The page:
She recognized the shadow; he'd been living under it in March, though he'd slowly come out from under it since then. After a moment of internal argument, she gestured randomly at her own face. "Why the shadow?" she asked, and then wondered if he would even understand what she meant; it was vague.
He did, though. "Just worry. My best friend shipped off on the Denevan run in March, and I don't like him being out there alone."
"The black-haired guy you were palling around with."
Andy looked surprised, like he had no idea that she would have noticed him, let alone who he was hanging around with. And Abby felt the corners of her mouth curl up. It was starting to sink into his head that she didn't miss much, but it was amusing and maybe even endearing that he still stole looks at her on the sly and thought he'd gotten away with them. Then he nodded, bobbing his blond head. "Yeah, that's him. I mean, I know he's okay, it's not like we don't write back and forth, but it's really hard not to worry anyway."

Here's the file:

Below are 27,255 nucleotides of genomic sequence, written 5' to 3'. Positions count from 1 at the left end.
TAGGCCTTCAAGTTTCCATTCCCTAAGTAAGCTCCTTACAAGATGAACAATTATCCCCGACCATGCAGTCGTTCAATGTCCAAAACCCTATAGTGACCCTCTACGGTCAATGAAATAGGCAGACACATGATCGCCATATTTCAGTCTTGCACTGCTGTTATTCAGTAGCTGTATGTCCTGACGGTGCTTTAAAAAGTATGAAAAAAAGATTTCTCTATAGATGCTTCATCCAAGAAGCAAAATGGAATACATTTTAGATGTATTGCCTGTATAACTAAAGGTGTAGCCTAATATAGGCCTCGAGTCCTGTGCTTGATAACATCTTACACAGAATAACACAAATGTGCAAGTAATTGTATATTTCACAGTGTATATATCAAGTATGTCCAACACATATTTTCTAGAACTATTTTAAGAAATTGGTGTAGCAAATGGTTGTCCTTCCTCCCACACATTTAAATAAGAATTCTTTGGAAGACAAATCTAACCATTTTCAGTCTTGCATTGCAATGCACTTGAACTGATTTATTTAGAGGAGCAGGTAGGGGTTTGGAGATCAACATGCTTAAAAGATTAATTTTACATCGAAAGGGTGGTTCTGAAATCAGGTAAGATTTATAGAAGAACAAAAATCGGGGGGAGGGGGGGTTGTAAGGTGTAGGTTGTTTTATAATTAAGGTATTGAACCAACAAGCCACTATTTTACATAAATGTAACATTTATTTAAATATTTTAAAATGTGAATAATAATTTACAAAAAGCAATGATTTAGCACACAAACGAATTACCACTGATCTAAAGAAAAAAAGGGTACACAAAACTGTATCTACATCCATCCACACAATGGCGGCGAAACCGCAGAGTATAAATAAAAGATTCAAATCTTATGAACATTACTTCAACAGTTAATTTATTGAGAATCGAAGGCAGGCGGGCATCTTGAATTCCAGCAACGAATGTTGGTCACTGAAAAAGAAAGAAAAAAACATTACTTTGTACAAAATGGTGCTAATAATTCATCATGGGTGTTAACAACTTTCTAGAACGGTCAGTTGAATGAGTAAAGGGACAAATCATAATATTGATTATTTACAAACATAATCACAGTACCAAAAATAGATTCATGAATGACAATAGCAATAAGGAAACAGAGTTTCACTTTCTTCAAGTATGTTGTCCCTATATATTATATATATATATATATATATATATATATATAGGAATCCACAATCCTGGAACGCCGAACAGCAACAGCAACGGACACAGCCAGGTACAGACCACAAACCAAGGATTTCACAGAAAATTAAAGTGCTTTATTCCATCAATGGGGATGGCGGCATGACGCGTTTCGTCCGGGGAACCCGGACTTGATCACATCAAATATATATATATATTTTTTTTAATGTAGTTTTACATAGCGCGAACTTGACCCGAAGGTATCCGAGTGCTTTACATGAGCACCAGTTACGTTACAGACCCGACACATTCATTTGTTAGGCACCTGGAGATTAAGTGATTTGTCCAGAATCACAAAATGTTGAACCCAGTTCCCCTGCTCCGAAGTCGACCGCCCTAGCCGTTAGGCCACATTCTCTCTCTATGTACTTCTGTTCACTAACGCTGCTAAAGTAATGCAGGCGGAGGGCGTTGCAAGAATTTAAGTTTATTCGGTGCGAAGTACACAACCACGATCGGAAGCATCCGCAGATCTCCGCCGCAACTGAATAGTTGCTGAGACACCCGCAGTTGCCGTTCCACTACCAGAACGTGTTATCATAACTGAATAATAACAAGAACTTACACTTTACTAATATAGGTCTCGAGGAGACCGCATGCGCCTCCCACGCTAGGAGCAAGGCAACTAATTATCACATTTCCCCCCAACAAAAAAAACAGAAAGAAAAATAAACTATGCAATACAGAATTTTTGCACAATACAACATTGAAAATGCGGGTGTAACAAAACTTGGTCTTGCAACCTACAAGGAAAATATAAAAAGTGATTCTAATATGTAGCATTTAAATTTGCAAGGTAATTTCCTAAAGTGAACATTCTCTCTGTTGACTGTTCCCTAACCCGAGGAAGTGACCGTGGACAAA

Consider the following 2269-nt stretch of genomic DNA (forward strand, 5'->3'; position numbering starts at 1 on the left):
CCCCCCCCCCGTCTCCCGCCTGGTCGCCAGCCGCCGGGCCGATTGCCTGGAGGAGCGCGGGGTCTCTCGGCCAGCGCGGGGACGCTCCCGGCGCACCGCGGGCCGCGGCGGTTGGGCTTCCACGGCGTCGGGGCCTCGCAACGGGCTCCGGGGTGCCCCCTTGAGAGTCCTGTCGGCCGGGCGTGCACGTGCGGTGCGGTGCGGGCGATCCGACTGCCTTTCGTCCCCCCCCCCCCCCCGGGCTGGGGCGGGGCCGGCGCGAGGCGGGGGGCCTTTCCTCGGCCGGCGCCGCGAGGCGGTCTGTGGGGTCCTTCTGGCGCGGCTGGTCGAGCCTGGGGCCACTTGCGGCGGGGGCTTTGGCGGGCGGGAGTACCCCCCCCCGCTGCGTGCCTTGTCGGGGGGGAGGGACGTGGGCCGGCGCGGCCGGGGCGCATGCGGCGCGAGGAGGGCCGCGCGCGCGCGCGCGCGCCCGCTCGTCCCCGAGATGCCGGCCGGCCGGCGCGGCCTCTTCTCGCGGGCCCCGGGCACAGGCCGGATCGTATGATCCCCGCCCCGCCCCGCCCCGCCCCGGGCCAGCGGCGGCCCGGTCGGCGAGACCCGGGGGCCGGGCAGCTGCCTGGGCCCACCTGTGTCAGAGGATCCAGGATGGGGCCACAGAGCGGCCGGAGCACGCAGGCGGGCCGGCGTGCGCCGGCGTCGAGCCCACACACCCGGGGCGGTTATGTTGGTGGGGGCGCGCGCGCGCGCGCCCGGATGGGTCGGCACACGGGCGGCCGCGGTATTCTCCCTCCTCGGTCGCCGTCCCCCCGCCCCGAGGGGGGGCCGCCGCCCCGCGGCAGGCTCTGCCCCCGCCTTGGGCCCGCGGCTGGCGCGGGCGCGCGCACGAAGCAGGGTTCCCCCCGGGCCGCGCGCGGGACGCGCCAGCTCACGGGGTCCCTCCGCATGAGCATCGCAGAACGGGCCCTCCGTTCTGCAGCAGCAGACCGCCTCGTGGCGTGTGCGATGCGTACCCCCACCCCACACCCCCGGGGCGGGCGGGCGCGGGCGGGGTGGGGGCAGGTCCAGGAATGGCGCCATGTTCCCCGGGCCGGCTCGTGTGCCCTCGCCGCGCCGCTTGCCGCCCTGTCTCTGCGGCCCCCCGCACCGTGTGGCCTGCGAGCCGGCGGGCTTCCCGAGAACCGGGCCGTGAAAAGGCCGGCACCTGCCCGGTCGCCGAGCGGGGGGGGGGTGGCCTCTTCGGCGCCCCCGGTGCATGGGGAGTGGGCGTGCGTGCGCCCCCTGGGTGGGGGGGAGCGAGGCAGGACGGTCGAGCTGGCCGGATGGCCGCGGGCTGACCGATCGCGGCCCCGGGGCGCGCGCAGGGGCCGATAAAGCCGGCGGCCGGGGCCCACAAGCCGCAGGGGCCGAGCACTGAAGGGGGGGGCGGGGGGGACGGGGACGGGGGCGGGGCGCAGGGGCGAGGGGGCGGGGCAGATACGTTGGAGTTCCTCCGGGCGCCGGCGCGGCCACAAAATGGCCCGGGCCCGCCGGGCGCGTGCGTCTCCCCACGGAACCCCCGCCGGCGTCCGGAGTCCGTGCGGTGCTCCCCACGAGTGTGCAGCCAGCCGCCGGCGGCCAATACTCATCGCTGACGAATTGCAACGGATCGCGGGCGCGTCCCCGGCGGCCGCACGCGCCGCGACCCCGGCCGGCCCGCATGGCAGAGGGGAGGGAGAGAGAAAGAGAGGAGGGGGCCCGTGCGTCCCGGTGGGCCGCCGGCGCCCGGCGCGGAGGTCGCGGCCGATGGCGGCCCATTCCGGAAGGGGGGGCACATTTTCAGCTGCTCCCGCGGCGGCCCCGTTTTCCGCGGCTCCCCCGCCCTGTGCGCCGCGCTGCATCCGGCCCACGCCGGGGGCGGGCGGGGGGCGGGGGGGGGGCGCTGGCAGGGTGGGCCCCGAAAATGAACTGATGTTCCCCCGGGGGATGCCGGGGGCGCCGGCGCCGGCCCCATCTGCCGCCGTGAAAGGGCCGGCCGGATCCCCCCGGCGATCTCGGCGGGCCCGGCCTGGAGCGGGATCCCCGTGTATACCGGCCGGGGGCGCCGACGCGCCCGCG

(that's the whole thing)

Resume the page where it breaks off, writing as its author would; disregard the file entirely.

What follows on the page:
That was endearing, too. She didn't bother saying anything cliche about how no war lasts forever, or that worrying about someone even when you know they're okay is a waste of energy. It would be trite, and she didn't feel like cheapening herself or Andy with it. So, she just nodded.
He gave her a half-smile, the shadow dissipating but not entirely gone. "Guess I better let you go, huh?"
"Take me out for coffee," she said, and on the word 'coffee' felt a spike of fear. But there was no taking the words back now.
Andy's eyebrows went up, and then he laughed his surprise, but it was a happy laugh and scared her even at the same time that it felt good. "Wow. Really?"
Abby cleared her throat, her face feeling warm, her voice rough. "Yeah, really."
And even as scared as she was inside, of this wide-open man who looked at her so earnestly, she would never look back on that moment and regret it.